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Readers Respond to the November 2020 Issue

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In “Orbital Aggression,” Ann Finkbeiner discusses options for avoiding conflicts in space. But she does not address the question of whether any such space war would be inherently self-defeating. Even if a war in Earth orbit was entirely one-sided, with the “enemy” not retaliating, the creation of large amounts of new orbiting debris from deliberate satellite destruction could become self-propagating. An attacker could find access to orbital space denied to all countries, including itself, because of an ever escalating cascade of debris-satellite collisions—making any space war a mutual-assured destruction of the orbital environment.

MARK PROTSIK San Jose, Calif.


In “Scientists: Use Common Sense” [Observatory], Naomi Oreskes criticizes the World Health Organization for initially advising people not to wear masks in response to COVID-19 in April. She gives two reasons the WHO did so: (1) A medical mask shortage would result for critical care workers. (2) Masks would give people a false sense of security. I concur with Oreskes in rejecting 2. But 1 was a powerful argument at the time. If an N95 mask manufacturer could get a higher price from pharmacies or other customers than it could from hospitals, what does she think would have happened?

Fortunately, the problem was solved—at least here in Los Angeles County, where our local officials wisely recognized that wearing any mask, even a simple cloth one, would help and organized local garment manufacturers to turn them out. Yet at present, with the start of the third wave and companies openly selling N95 masks to the public, we might be back in trouble again. I hope this doesn’t happen. But I also note that a responsible U.S. federal government could have prevented it.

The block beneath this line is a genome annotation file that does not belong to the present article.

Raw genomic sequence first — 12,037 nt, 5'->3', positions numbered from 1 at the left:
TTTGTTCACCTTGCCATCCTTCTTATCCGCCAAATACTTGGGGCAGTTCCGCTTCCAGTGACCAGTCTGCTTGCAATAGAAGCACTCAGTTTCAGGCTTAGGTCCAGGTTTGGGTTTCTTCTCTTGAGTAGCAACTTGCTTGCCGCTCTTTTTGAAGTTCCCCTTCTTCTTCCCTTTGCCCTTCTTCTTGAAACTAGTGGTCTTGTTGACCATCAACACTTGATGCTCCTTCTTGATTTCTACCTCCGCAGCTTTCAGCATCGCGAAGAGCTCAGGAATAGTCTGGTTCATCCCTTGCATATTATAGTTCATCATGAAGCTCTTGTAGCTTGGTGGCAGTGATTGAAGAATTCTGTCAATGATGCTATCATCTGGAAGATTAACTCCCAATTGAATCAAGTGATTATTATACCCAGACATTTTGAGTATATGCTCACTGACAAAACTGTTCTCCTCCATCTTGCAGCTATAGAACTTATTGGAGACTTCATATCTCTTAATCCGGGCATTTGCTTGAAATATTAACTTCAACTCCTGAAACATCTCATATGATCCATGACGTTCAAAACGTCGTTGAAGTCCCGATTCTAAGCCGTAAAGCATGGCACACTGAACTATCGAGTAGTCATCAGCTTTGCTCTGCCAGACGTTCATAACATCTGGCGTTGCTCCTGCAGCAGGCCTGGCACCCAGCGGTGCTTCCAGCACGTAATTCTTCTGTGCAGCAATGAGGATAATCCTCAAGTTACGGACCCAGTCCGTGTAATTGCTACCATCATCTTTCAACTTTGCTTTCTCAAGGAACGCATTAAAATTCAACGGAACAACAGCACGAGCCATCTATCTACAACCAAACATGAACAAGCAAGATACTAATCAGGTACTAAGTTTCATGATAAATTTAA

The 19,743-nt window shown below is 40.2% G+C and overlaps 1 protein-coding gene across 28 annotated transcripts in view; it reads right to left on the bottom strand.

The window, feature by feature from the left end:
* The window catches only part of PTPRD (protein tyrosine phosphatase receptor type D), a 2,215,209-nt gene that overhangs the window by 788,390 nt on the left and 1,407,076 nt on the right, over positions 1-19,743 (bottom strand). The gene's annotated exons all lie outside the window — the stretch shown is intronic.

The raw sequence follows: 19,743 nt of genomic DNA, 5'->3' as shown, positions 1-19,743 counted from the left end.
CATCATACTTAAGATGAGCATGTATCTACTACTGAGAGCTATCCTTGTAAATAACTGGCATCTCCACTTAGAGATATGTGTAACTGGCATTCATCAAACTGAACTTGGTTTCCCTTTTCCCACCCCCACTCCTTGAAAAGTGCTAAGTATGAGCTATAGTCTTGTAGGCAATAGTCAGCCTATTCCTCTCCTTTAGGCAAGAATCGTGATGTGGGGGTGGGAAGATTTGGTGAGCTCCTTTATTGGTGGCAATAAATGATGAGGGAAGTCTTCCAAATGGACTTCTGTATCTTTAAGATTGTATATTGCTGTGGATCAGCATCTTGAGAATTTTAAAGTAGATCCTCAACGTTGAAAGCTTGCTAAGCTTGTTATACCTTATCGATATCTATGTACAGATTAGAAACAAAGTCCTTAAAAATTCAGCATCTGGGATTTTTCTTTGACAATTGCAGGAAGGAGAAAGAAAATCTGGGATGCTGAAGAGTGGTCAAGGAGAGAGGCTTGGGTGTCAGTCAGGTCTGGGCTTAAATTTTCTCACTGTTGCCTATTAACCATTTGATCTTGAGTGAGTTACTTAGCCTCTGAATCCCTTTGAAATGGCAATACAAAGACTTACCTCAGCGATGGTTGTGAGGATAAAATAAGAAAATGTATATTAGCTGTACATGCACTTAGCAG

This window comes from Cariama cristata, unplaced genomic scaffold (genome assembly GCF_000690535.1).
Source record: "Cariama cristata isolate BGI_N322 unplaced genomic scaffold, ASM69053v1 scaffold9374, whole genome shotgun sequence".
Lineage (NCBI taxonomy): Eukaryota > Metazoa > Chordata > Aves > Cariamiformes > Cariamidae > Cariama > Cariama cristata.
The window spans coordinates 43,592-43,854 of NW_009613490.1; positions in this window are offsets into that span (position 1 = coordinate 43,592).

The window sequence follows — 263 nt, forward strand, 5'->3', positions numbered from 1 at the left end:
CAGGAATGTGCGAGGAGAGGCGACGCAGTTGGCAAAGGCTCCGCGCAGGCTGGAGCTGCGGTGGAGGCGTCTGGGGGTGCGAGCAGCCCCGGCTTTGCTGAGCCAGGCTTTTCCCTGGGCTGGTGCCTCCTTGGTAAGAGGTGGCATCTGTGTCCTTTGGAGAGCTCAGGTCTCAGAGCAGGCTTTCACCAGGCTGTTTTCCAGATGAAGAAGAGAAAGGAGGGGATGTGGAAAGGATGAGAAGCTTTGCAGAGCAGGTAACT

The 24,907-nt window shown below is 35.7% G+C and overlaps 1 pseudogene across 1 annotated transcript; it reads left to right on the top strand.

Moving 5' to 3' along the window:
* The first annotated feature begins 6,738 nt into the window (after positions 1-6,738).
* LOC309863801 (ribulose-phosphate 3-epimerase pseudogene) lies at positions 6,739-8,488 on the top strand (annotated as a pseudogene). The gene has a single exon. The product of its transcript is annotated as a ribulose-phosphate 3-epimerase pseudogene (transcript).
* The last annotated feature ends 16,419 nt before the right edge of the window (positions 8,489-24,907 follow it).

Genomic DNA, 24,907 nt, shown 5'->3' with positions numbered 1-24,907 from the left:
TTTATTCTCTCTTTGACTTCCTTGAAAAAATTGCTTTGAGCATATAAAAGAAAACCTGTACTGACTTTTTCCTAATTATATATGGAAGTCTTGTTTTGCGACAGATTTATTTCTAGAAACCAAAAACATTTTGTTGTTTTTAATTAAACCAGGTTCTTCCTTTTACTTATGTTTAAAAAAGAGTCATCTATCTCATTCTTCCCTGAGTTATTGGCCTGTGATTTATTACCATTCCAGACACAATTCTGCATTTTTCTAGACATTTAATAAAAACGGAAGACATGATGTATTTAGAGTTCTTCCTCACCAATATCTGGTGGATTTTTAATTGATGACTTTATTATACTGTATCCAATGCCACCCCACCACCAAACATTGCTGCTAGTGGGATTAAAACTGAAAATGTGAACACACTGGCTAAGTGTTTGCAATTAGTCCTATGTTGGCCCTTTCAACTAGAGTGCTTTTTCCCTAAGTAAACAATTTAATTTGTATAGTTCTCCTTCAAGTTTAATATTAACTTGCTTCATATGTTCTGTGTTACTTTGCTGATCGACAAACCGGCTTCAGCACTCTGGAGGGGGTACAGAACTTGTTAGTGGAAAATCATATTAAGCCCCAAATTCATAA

D. S. BURNETT California Institute of Technology


Your recent editions have had a number of articles about misinformation. I would like to introduce the notion that data precede information, whether it constitutes misinformation or not. As any scientist can attest, there are good and bad data. Good data are obtained by careful control of conditions and demonstration of reproducibility. Bad data can arise from sloppiness, confirmation bias or intentional falsification. Information of any kind arises from analyzing data; misinformation arises from bad data or a distorted analysis of good data.

There are an enormous number of sources of intentionally bad data created to entrap people. How can our society step back from the edge? Science in the U.S. is taught as a series of facts to be accepted unquestioningly. Instead children need to be taught the clear, critical thinking that underlies the scientific enterprise. Many of the most egregious bits of misinformation are, on inspection, stupid. Far too many Americans have no capacity to identify “stupid.”

ARTHUR MOSS Wilmington, Del.

This article was originally published with the title “Letters” in Scientific American 324, 3, 6-8 (March 2021)


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